Pet PoisoningAs a dedicated and responsible pet owner, you take special care to make sure your furry companion stays safe and out of trouble. March is Pet Poison Awareness Month. We’d like to take this opportunity to remind you of the trouble your pets could get into with the right combination of curiosity, boredom, and easy access to potential toxins in and around your home.

Pet poisoning prevention isn’t complicated, but it does take an understanding of what constitutes a danger to your pet, and what you can do to avert a tragedy.

Common Pet Poisons

Many items commonly found in our homes, garages, and backyards can pose a serious health risk to our four-legged family members. Some of the most common culprits for pet poisoning include:

  • People food, including chocolate, alcohol, anything containing the artificial sweetener Xylitol, grapes/raisins, macadamia nuts, onions, coffee grounds, and fatty meats
  • Garbage, food scraps, and compost
  • Human and pet medications
  • Household cleaners and other chemicals
  • Personal care products
  • House and landscaping plants
  • Pesticides, rodenticides, and insecticides
  • Antifreeze and other automotive fluids
  • Bone meal, blood meal, and other soil amenders
  • Cocoa hull mulch

Pet Poisoning Prevention

Pet owners are aware of their pet’s propensity to sniff, lick, and chew on a wide variety of objects. Some pets seem almost indifferent to what they put in their mouths! Regardless of your pet’s past behavior, however, it’s important to realize that an accidental pet poisoning can happen anytime, anywhere.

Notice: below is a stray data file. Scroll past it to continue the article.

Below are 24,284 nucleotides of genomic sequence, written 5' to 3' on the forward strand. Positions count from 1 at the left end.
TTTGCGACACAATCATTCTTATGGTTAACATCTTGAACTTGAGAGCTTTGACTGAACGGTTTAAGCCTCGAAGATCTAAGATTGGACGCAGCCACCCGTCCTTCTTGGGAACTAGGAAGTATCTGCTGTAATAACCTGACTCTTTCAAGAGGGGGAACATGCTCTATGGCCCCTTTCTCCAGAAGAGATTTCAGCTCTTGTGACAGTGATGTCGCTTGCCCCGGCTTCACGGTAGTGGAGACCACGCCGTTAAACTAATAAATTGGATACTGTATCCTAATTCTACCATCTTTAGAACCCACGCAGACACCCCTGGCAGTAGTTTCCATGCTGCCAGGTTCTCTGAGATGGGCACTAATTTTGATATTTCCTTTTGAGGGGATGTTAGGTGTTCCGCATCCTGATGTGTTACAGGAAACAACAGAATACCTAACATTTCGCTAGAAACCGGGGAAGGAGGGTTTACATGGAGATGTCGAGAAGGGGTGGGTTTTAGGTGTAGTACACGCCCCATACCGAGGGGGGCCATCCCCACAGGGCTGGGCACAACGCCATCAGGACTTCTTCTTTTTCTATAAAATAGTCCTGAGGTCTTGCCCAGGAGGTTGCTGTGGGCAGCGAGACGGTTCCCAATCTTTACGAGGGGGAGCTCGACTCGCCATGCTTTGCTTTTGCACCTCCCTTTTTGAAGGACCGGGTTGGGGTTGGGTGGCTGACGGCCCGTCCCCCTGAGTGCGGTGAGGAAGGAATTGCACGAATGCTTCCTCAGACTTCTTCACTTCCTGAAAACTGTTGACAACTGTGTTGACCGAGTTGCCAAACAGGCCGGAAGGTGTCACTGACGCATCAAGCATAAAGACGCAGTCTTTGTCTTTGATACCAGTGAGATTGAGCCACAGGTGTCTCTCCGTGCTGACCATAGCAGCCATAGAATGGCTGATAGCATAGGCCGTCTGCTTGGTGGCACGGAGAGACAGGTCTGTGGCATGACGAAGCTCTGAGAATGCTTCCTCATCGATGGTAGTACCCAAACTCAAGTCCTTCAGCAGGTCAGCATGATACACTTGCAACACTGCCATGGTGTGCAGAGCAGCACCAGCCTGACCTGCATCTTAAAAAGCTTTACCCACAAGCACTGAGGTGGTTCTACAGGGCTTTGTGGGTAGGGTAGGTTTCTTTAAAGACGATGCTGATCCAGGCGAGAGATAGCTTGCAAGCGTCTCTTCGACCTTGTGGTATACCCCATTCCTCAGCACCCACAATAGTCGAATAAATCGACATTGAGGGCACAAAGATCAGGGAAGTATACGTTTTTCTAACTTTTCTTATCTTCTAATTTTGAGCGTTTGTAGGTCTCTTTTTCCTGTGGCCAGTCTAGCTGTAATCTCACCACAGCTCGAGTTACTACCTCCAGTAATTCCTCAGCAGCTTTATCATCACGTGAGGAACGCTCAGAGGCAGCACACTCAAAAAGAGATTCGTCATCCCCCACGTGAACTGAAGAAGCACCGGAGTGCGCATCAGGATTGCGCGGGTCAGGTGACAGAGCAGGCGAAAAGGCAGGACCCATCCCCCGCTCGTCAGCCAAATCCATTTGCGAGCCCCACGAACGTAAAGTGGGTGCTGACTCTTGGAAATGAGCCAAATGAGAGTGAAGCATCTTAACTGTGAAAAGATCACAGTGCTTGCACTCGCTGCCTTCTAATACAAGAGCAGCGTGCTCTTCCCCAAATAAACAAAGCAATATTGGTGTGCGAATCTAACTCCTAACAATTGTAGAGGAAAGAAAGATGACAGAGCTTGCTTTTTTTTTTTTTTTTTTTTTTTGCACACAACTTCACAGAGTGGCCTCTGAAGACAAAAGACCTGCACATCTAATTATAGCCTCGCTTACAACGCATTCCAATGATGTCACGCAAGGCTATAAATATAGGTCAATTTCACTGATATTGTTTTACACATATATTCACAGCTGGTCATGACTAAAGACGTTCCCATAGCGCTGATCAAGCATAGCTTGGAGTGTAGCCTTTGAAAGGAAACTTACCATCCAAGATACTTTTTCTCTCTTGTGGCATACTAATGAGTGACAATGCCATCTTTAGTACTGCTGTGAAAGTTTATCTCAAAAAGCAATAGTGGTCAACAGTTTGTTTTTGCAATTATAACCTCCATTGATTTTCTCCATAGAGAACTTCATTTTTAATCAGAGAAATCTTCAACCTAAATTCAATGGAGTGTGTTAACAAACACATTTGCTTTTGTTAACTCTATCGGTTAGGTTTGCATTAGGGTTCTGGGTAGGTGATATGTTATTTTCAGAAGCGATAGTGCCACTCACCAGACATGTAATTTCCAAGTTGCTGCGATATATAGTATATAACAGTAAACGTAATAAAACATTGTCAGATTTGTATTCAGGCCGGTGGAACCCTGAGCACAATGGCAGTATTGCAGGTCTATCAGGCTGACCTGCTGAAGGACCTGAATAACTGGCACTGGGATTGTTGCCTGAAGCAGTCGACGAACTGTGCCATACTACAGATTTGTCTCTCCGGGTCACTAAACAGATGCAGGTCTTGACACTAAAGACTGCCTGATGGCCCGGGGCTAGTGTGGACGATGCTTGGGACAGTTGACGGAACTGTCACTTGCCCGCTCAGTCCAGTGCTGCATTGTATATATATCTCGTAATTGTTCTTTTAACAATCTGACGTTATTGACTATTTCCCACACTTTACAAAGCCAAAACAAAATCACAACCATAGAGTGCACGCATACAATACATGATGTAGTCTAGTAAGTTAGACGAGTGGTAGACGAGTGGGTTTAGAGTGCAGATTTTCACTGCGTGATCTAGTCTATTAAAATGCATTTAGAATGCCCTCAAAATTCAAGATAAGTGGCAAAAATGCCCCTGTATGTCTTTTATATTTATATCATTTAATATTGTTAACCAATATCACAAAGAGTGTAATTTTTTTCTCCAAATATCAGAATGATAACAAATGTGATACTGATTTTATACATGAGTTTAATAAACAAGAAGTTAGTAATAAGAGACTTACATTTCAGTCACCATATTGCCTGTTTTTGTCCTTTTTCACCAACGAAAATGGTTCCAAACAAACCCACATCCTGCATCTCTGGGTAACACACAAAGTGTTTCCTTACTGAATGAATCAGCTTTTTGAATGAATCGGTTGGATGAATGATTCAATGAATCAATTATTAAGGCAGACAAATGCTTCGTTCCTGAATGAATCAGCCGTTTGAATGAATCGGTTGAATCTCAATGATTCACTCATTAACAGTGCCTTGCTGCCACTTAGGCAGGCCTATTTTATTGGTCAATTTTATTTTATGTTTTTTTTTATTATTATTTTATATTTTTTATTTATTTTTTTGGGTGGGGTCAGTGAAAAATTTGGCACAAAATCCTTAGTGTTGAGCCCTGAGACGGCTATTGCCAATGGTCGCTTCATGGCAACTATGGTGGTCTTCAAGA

Our pet poisoning prevention tips are easy to implement in and around your home:

  • Take a good look around your home and garage and remove or securely store any potential pet toxins.
  • Clean up antifreeze spills immediately, and store unused portions in a tightly sealed container out of your pet’s reach.
  • Always supervise your pet while outdoors, and don’t allow them to investigate alleys, puddles, or garbage.
  • Don’t feed table scraps to your pet.
  • Remove and store leftover food promptly, and keep garbage bins covered to prevent curious pets from investigating.
  • Make it a household rule that all backpacks, purses, and coats must be hung up out of pets’ reach, as these items often contain leftover food, medications, and other potential pet hazards.
  • Before bringing any plants into your home, or planting any outdoors, check out the ASPCA’s comprehensive list of toxic plants.

If you know or suspect your pet has ingested something they shouldn’t have, time is of the essence. Give us a call right away, or contact Garden State Veterinary Specialists for after hours emergency care. Keep the Pet Poison Helpline number in your phone, and always have your pet’s medical records in an easily accessible location.